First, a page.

While Boyd runs downhill like Drummond, there is no Clemons, but it was good to see the Argos nonetheless try something new when it’s been painfully obvious, for quite some time it must be stated, that their previous approach wasn’t working.
By running the ball more, Jyles is asked to do less when chains are being moved and points produced.
Boyd’s first-quarter touchdown, a score that followed a Stamps turnover, would represent Toronto’s first offensive major in 11 quarters.
On Kackert’s first run in two months, 25 yards were produced.
The only times the Argos struggled arrived when Jyles had to attempt a throw.
For most of the first half and into the third quarter, Jyles was not good, intercepted twice and either underthrowing receivers, forcing throws or losing yards when getting rid of the ball should have been exercised.
The way Burris struggled, quarterback play was not exactly at a high level.
It makes one wonder why the Argos are even contemplating an extension for Jyles when he hasn’t done much to warrant any commitment.
As good as the Argos looked in the opening half, they looked just as bad in the third quarter, a period that saw Calgary outscore its hosts 10-0.
Drew Tate relieved an ineffective Burris, who threw a pick six to Byron Parker, and the move clearly ignited Calgary.
Early in the fourth quarter, the Stamps made it a 28-26 game and took the lead with 3:48 left following a 24-yard field by Rene Paredes.
It’s often been said that mom knows best and Byron Parker has saved his best for when his mother is sitting in the stands.
With Parker on the cusp of joining an exclusive CFL club, his mom, Annette Moss-Parker, made the flight from Atlanta in hopes of being witness to history.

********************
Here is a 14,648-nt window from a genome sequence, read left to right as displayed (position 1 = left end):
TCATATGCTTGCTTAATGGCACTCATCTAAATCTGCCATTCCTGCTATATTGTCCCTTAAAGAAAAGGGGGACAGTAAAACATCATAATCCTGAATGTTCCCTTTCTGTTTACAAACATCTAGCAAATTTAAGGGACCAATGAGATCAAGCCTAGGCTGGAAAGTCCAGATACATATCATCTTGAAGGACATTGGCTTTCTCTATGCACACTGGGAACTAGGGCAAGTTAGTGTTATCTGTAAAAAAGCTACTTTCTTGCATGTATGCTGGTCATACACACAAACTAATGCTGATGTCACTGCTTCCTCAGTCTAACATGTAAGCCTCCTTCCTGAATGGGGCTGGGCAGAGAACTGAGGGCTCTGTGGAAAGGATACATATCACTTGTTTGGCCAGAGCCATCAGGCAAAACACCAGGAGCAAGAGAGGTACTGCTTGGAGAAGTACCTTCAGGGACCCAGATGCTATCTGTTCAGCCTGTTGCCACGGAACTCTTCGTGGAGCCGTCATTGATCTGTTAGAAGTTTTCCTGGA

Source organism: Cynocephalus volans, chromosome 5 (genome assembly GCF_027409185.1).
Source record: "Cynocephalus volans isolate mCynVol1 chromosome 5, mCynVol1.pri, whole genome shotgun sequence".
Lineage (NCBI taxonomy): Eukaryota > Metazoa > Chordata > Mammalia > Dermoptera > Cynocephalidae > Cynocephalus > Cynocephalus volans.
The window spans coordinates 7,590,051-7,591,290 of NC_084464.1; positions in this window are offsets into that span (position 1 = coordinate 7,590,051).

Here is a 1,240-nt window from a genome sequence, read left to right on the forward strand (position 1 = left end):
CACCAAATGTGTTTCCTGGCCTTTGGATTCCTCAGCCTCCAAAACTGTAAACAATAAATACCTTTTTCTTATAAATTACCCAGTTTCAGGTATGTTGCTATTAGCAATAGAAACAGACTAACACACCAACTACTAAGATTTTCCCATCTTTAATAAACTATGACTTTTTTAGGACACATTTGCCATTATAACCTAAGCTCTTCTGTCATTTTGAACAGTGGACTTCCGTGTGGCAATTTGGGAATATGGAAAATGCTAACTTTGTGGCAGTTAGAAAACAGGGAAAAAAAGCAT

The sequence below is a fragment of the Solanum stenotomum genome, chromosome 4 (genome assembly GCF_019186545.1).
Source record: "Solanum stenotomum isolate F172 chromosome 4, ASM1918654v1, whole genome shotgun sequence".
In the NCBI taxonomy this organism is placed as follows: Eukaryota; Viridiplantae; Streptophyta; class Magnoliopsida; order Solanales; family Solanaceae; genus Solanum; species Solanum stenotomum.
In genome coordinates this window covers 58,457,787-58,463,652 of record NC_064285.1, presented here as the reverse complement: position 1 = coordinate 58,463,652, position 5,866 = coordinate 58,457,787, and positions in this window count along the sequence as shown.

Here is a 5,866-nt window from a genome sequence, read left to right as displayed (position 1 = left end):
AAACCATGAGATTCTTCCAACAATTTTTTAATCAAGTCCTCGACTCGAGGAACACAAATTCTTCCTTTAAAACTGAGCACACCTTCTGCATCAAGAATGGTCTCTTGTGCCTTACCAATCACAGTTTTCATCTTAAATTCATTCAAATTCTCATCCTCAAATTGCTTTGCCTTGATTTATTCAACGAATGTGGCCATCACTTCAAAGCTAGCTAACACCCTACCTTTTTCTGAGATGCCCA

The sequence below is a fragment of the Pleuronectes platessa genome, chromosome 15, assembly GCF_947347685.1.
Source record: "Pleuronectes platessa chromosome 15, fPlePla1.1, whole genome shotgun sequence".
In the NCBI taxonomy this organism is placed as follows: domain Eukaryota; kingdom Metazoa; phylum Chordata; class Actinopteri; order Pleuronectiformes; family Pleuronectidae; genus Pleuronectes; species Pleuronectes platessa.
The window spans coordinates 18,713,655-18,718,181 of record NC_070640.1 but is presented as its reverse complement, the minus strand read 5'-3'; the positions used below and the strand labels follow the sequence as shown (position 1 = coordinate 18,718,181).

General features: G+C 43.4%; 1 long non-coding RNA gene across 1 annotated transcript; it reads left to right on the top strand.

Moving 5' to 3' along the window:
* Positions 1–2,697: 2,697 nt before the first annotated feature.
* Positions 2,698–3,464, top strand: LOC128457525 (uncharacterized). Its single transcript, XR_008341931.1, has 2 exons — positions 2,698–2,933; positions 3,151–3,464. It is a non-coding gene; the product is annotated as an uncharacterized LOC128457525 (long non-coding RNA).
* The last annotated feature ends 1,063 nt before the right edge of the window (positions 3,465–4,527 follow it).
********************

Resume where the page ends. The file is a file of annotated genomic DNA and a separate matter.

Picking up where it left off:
Turns out the Parker matriarch didn’t have to watch very long to see her son return an interception for a touchdown, the eighth time Parker has managed the feat in his career.
Dick Thornton, Malcolm Frank and current Edmonton defensive back Jason Goss are the only players in CFL to produce eight pick sixes.
If the football-playing Parker has his way, more plays of playmaking awaits, as long as his mom is in the stands.
“All of the picks, except for one, were done with my mom in attendance,’’ the Argos defensive back said. “My sister may not like it, but I may have to get my mom back for next week’s game. Or maybe I have to get two air tickets to make sure she’s here.”
After Parker returned a Henry Burris interception 32 yards in the second quarter, he ran to his mom and planted a kiss on her cheek.
“I never aimed for this record,’’ Parker said. “It just happened.”
Considering Parker never played high school football, his accomplishment is remarkable, a testament to his athletic abilities and his knack for being around the football.
“This really is a symbol for all the guys who took me under my wing when I came to Canada,’’ Parker added. “I’m very humbled.”
Airing it out
With the Argos intent on establishing the run, the passing game would become an afterthought during Friday night’s win over Calary. All told, the Argos would account for 236 rushing yards, led by Cory Boyd’s game-high 148 yards. Passing wise, no receiver had more than 50 yards and veteran Jeremaine Copeland did not catch a single ball for the second time this season. Here’s a breakdown of the passing game.